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Saturday, November 30, 2013

"Blue Jasmine", from Riches to Rags

Blue Jasmine

An overwhelming praise of a "serious" Woody Allen film? That should had been a warning for me, like "Match Point", that was saluted as a masterpiece, when at its best (Scarlett Johansson magnetic screen presence aside) it was an ok noir recreation with a solid script but a non-Allen film. "Blue Jasmine" is worse. I'm very sad to say that Allen's latest movie seems to come from another planet and characters are mostly unbelievable.

I could blame it to the fact Allen is too far from his natural environment here. Truth is that the world of Allen's filmography has been always pretty constrained in what regards to his sociodemographic scope. An intellectual, slightly upper-class American, recurrently related with arts or cultural industries. But that wouldn't be completely fair. Brilliant and very different works like "Purple Rose from Cairo", "Radio Days" or "Broadway Danny Rose" just to name a few depicted middle and lower classes with more depth an charm that "Blue Jasmine". And that's terrible considering Allen's new piece really wants to say something about social class in the new millennium, in this age of economic crisis where capitalism is showing (even to the most stupid) what a wrong system this is. The problem is that he tries to explore human nature, and its darkest sides, without getting there. Like the failed "Cassandra's Dream", the terrible "You'll Meet a Tall Dark Stranger", or the better but still sterile "Match Point", "Blue Jasmine" lacks depth and heart. And coming from Woody that's a huge disappointment.

"Blue Jasmine" is not a terrible film. The life of Jasmine French is the tale of a downfall, from riches to rags (not enough of these in real life sadly), that Allen exposes in a quite dynamic and wise juxtaposition of current and past events. It does seems it could work, as Cate Blanchett is the perfect actress to give her character sophisticated an elegant looks mixed with the vulnerability of someone who is always on the verge of a nervous breakdown. She is completely lost when she arrives to San Francisco (cool to recognise many locations of the city) looking for a shelter and a new start at her sister's house, a character so different to her that when the spectator knows that they were both adopted there's a relief.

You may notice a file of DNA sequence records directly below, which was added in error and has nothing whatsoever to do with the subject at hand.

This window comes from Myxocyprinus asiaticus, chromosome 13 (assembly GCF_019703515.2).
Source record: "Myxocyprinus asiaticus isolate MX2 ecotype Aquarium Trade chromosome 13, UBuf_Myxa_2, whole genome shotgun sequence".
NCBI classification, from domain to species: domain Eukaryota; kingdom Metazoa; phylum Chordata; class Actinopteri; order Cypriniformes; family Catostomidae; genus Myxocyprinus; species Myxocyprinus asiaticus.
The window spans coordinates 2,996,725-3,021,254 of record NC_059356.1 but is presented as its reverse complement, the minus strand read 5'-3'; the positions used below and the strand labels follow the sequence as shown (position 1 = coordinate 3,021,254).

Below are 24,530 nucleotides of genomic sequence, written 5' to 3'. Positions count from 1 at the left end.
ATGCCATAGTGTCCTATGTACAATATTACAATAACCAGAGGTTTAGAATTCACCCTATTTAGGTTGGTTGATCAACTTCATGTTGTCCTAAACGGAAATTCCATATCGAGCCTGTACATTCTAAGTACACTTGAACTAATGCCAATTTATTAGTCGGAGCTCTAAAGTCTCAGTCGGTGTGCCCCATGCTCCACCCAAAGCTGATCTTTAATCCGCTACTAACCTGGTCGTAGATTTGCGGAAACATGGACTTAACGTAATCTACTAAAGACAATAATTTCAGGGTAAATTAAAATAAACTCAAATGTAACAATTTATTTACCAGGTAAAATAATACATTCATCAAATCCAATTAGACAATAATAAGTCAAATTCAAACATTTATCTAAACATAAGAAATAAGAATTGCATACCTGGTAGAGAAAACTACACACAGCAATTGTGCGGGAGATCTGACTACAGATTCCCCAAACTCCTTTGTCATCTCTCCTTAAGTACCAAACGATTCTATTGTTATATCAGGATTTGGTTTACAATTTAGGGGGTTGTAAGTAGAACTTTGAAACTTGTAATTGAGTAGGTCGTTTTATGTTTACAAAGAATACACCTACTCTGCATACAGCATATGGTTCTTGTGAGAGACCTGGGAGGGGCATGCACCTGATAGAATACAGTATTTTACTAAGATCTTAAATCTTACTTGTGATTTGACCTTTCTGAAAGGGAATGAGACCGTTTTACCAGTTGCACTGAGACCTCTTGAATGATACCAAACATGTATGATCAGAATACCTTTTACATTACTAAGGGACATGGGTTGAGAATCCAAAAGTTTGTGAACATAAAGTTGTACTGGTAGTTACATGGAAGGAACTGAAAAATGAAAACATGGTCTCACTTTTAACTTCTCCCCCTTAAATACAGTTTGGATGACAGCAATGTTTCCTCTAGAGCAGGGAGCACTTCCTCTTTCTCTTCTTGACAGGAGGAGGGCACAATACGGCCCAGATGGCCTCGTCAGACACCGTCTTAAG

But right then things to feel pretty unbelievable. Jasmine's sister, Ginger, played by Sally Hawkins, who seems to repeat her "Happy-Go-Lucky" role to an exaggerate extreme. Her naivete seems a bit silly to me. And so are many of the situations, conversations (not very funny) and secondary characters that appear on the story. In particular, I even felt a bit of embarrassment for Allen with the lame and ridiculous dentist as well as the wealthy Dwight (wasting an excellent actor like Peter Sarsgaard).

Then it occurred to me that maybe Allen was just pointing how delusional this woman can be after losing her status and lifestyle. That maybe we were looking to the story though her neurotic, bipolar eyes. That maybe would explain the "wild mood swings", the "going back and forth", not in terms of structure, but in what regards to Jasmine's behaviour... but it didn't really worked out either. Because I didn't care about Jasmine. Not talking about feeling empathy for her character, but I'm referring to interest in the story. Everything kept going, but nothing grabbed me, with the feeling some parts were pretty forced and the whole narrative-dramatic arc being a bit flat (Alec Baldwin's crumbling empire could have been better developed). 

There's a glimpse of brilliance at the end, with a cruel twist in the turn of events on which Allen seems to be punishing not only Jasmine but also Ginger (resignation). I believe the director wants to hold Jasmine as responsible for the crimes of the greedy class, as the perfect wife who profited from corruption, and when reality gives the final slap in her face, she lets madness win. Like in "Midnight in Paris", the impossible desire to be somewhere else and escape from your neuroses and a life you are incapable of living. But if the Parisian dream was lovely and full of magic and wonder, "Blue Jasmine" is just the image of madness. That darker twist saves the film from being a flaw in Allen's career, but it's a big deception nonetheless. 

SCORE: 5,25/10

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